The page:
But, before I come to that period of wo, let me say one word on the temper of mind which so fluent and serene a current of prosperity may be thought to have generated. Too common a course I know it is, when the stream of life flows with absolute tranquillity, and ruffled by no menace of a breeze—the azure overhead never dimmed by a passing cloud, that in such circumstances the blood stagnates: life, from excess and plethora of sweets, becomes insipid: the spirit of action droops: and it is oftentimes found at such seasons that slight annoyances and molestations, or even misfortunes in a lower key, are not wholly undesirable, as means of stimulating the lazy energies, and disturbing a slumber which is, or soon will be, morbid in its character. I have known myself cases not a few, where, by the very nicest gradations, and by steps too silent and insensible for daily notice, the utmost harmony and reciprocal love had shaded down into fretfulness and petulance, purely from too easy a life, and because all nobler agitations that might have ruffled the sensations occasionally, and all distresses even on the narrowest scale that might have re-awakened the solicitudes of love, by opening necessities for sympathy, for counsel, or for mutual aid, had been shut out by foresight too elaborate, or by prosperity too cloying. But all this, had it otherwise been possible with my particular mind, and at my early age, was utterly precluded by one remarkable peculiarity in my temper. Whether it were that I derived from nature some jealousy and suspicion of all happiness which seems too perfect and unalloyed—[a spirit of restless distrust, which in ancient times often led men to throw valuable gems into the sea, in the hope of thus propitiating the dire deity of misfortune, by voluntarily breaking the fearful chain of prosperity, and led some of them to weep and groan when the gems thus sacrificed were afterwards brought back to their hand by simple fishermen, who had recovered them in the intestines of fishes—a portentous omen, which was interpreted into a sorrowful indication that the deity thus answered the propitiatory appeal, and made solemn proclamation that he had rejected it]— whether, I say, it were this spirit of jealousy awaked in me by too steady and too profound a felicity—or whether it were that great overthrows and calamities have some mysterious power to send forward a dim misgiving of their advancing footsteps, and really and indeed,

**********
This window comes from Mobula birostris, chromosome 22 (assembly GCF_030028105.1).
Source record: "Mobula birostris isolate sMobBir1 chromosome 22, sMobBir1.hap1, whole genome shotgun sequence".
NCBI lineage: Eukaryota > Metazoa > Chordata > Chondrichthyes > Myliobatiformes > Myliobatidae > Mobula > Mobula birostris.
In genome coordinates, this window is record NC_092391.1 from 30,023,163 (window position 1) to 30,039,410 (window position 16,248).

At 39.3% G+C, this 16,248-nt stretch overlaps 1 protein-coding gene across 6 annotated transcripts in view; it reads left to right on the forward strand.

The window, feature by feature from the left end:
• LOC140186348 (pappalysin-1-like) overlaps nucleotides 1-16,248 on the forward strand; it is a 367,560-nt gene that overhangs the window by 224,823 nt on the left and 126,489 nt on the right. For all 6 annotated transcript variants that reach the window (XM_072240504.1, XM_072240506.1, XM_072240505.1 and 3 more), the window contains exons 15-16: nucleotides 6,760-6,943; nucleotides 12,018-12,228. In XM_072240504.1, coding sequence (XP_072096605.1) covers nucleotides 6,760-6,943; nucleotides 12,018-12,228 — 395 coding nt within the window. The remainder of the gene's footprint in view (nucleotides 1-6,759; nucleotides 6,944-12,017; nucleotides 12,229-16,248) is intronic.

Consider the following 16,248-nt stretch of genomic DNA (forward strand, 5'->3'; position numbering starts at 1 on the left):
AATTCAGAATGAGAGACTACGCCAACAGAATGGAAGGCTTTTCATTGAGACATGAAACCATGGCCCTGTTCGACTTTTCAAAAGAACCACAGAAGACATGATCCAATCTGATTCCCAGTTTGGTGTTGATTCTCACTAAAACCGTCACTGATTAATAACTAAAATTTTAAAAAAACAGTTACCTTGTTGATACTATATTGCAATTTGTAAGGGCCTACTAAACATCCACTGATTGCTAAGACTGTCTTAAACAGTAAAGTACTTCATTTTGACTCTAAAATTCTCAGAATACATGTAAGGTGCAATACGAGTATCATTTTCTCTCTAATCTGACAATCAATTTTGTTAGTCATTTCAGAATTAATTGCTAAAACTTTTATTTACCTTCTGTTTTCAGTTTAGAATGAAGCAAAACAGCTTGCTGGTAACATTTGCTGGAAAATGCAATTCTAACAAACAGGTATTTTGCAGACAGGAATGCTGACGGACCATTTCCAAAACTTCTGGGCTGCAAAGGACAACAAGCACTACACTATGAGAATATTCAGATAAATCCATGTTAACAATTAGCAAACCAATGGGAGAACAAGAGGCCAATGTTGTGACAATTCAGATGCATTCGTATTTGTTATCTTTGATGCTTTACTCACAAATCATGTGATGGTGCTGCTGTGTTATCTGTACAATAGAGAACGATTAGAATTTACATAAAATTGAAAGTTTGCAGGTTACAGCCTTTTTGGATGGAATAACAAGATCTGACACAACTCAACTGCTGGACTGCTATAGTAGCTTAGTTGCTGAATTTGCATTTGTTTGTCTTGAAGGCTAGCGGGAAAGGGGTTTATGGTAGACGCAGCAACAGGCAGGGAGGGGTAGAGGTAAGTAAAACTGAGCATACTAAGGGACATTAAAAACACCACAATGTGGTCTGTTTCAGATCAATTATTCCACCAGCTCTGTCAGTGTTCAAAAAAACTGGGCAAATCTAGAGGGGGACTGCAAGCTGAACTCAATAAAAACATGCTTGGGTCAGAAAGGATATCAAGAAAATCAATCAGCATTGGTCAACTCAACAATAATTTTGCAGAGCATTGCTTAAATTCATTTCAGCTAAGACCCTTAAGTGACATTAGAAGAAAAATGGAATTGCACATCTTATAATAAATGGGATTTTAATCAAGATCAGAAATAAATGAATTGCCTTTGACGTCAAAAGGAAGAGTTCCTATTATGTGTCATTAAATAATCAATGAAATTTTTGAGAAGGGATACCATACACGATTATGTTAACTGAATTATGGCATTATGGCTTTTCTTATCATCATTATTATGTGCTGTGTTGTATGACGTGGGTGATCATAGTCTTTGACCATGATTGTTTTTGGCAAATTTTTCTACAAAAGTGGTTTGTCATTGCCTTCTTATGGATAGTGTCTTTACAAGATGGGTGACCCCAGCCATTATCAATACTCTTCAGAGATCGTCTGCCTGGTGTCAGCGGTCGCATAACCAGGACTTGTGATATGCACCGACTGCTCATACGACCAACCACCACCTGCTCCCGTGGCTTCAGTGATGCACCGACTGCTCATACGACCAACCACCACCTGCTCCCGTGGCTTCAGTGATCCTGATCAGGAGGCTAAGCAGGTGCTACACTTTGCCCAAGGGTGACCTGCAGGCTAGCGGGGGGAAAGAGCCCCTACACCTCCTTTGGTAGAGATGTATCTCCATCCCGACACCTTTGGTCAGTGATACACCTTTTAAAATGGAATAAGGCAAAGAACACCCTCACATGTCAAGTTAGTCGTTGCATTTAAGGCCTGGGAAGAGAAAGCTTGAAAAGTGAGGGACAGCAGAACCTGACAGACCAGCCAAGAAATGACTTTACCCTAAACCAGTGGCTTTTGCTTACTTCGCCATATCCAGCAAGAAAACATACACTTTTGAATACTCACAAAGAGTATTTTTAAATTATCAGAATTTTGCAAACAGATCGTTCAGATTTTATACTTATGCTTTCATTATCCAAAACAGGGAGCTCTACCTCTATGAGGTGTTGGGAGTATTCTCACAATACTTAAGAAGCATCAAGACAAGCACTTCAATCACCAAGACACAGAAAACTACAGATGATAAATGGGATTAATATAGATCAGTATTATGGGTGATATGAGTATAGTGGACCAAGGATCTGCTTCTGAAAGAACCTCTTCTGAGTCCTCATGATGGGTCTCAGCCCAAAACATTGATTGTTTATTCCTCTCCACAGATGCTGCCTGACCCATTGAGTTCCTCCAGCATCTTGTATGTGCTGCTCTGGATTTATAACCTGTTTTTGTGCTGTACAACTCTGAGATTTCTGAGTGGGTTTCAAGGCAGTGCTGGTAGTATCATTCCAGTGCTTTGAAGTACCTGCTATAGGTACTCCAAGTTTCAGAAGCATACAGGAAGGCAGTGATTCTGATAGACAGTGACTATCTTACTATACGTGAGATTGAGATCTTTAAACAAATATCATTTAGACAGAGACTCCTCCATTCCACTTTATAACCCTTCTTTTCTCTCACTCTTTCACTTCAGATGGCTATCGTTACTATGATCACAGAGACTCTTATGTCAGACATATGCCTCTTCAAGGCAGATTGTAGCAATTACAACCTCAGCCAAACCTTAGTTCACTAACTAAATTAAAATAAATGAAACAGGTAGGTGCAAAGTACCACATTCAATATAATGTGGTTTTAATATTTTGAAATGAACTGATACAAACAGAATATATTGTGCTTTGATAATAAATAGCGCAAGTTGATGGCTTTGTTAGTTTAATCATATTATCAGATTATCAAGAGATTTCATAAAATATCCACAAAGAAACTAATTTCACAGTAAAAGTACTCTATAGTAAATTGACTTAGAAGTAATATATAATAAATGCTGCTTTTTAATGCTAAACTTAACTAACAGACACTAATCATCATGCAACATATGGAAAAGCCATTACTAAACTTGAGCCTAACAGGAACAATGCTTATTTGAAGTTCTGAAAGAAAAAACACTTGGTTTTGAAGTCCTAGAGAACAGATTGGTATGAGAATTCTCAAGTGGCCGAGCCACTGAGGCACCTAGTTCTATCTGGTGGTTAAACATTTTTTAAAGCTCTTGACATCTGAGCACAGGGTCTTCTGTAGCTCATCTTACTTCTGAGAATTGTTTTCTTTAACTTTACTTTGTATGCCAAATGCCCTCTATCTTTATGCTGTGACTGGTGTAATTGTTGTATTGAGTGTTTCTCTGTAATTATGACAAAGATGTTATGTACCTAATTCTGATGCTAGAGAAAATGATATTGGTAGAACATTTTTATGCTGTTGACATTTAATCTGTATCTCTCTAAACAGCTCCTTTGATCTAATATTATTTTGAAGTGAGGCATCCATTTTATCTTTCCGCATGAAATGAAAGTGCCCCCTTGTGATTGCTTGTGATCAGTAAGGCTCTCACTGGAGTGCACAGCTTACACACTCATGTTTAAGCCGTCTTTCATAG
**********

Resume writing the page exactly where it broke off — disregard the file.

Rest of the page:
'That in to-day already walks to-morrow;'